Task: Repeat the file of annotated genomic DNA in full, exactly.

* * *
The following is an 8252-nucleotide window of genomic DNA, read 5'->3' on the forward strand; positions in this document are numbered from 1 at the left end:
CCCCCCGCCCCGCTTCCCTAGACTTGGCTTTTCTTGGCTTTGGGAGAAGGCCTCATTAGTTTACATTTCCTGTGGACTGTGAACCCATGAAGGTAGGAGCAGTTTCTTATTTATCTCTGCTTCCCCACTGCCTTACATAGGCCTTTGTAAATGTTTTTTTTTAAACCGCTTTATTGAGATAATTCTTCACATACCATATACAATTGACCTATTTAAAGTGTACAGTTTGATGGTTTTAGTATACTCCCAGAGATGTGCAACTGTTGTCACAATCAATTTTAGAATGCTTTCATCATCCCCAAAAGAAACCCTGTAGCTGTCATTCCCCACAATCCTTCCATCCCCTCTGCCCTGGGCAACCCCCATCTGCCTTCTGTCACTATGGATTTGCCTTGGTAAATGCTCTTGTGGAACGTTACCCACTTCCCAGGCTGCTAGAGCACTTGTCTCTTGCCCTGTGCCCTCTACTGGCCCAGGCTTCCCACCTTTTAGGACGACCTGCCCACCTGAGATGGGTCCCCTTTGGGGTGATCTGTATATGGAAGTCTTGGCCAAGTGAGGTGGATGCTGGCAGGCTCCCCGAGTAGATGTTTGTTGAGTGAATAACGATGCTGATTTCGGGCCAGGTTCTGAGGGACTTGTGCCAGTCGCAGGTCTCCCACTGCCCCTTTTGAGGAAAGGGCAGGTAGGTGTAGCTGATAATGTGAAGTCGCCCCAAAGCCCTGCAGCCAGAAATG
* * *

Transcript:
The following is an 8252-nucleotide window of genomic DNA, read 5'->3' on the forward strand; positions in this document are numbered from 1 at the left end:
CCCCCCGCCCCGCTTCCCTAGACTTGGCTTTTCTTGGCTTTGGGAGAAGGCCTCATTAGTTTACATTTCCTGTGGACTGTGAACCCATGAAGGTAGGAGCAGTTTCTTATTTATCTCTGCTTCCCCACTGCCTTACATAGGCCTTTGTAAATGTTTTTTTTTAAACCGCTTTATTGAGATAATTCTTCACATACCATATACAATTGACCTATTTAAAGTGTACAGTTTGATGGTTTTAGTATACTCCCAGAGATGTGCAACTGTTGTCACAATCAATTTTAGAATGCTTTCATCATCCCCAAAAGAAACCCTGTAGCTGTCATTCCCCACAATCCTTCCATCCCCTCTGCCCTGGGCAACCCCCATCTGCCTTCTGTCACTATGGATTTGCCTTGGTAAATGCTCTTGTGGAACGTTACCCACTTCCCAGGCTGCTAGAGCACTTGTCTCTTGCCCTGTGCCCTCTACTGGCCCAGGCTTCCCACCTTTTAGGACGACCTGCCCACCTGAGATGGGTCCCCTTTGGGGTGATCTGTATATGGAAGTCTTGGCCAAGTGAGGTGGATGCTGGCAGGCTCCCCGAGTAGATGTTTGTTGAGTGAATAACGATGCTGATTTCGGGCCAGGTTCTGAGGGACTTGTGCCAGTCGCAGGTCTCCCACTGCCCCTTTTGAGGAAAGGGCAGGTAGGTGTAGCTGATAATGTGAAGTCGCCCCAAAGCCCTGCAGCCAGAAATG